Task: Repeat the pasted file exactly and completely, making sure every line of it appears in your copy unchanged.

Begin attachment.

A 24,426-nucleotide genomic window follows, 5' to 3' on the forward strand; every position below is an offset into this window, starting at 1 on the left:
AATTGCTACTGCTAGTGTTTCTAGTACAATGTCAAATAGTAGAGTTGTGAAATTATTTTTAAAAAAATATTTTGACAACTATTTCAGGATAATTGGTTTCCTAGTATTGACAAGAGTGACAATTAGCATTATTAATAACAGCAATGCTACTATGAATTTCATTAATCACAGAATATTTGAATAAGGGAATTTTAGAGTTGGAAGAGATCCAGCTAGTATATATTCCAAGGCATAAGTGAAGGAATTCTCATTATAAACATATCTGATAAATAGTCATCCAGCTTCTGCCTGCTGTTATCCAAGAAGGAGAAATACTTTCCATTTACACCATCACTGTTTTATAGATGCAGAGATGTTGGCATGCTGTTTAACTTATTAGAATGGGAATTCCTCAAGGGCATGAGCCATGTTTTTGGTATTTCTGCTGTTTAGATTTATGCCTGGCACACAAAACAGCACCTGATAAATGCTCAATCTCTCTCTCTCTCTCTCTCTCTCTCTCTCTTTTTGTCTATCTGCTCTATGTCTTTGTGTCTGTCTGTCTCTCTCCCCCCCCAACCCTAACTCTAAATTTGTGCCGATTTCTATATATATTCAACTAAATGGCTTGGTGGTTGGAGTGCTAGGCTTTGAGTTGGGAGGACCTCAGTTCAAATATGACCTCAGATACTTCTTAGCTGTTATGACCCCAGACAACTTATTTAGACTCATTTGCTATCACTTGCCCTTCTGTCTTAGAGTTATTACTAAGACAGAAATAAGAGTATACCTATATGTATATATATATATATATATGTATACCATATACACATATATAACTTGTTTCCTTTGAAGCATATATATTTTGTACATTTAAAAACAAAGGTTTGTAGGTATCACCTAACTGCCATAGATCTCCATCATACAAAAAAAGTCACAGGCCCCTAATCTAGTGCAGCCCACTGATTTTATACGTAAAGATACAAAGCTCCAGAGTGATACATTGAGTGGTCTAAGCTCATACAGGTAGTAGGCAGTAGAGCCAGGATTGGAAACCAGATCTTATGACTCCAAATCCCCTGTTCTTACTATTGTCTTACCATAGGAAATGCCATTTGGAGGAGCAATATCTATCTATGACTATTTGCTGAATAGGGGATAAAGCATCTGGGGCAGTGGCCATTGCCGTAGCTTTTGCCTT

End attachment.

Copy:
A 24,426-nucleotide genomic window follows, 5' to 3' on the forward strand; every position below is an offset into this window, starting at 1 on the left:
AATTGCTACTGCTAGTGTTTCTAGTACAATGTCAAATAGTAGAGTTGTGAAATTATTTTTAAAAAAATATTTTGACAACTATTTCAGGATAATTGGTTTCCTAGTATTGACAAGAGTGACAATTAGCATTATTAATAACAGCAATGCTACTATGAATTTCATTAATCACAGAATATTTGAATAAGGGAATTTTAGAGTTGGAAGAGATCCAGCTAGTATATATTCCAAGGCATAAGTGAAGGAATTCTCATTATAAACATATCTGATAAATAGTCATCCAGCTTCTGCCTGCTGTTATCCAAGAAGGAGAAATACTTTCCATTTACACCATCACTGTTTTATAGATGCAGAGATGTTGGCATGCTGTTTAACTTATTAGAATGGGAATTCCTCAAGGGCATGAGCCATGTTTTTGGTATTTCTGCTGTTTAGATTTATGCCTGGCACACAAAACAGCACCTGATAAATGCTCAATCTCTCTCTCTCTCTCTCTCTCTCTCTCTCTTTTTGTCTATCTGCTCTATGTCTTTGTGTCTGTCTGTCTCTCTCCCCCCCCAACCCTAACTCTAAATTTGTGCCGATTTCTATATATATTCAACTAAATGGCTTGGTGGTTGGAGTGCTAGGCTTTGAGTTGGGAGGACCTCAGTTCAAATATGACCTCAGATACTTCTTAGCTGTTATGACCCCAGACAACTTATTTAGACTCATTTGCTATCACTTGCCCTTCTGTCTTAGAGTTATTACTAAGACAGAAATAAGAGTATACCTATATGTATATATATATATATATATGTATACCATATACACATATATAACTTGTTTCCTTTGAAGCATATATATTTTGTACATTTAAAAACAAAGGTTTGTAGGTATCACCTAACTGCCATAGATCTCCATCATACAAAAAAAGTCACAGGCCCCTAATCTAGTGCAGCCCACTGATTTTATACGTAAAGATACAAAGCTCCAGAGTGATACATTGAGTGGTCTAAGCTCATACAGGTAGTAGGCAGTAGAGCCAGGATTGGAAACCAGATCTTATGACTCCAAATCCCCTGTTCTTACTATTGTCTTACCATAGGAAATGCCATTTGGAGGAGCAATATCTATCTATGACTATTTGCTGAATAGGGGATAAAGCATCTGGGGCAGTGGCCATTGCCGTAGCTTTTGCCTT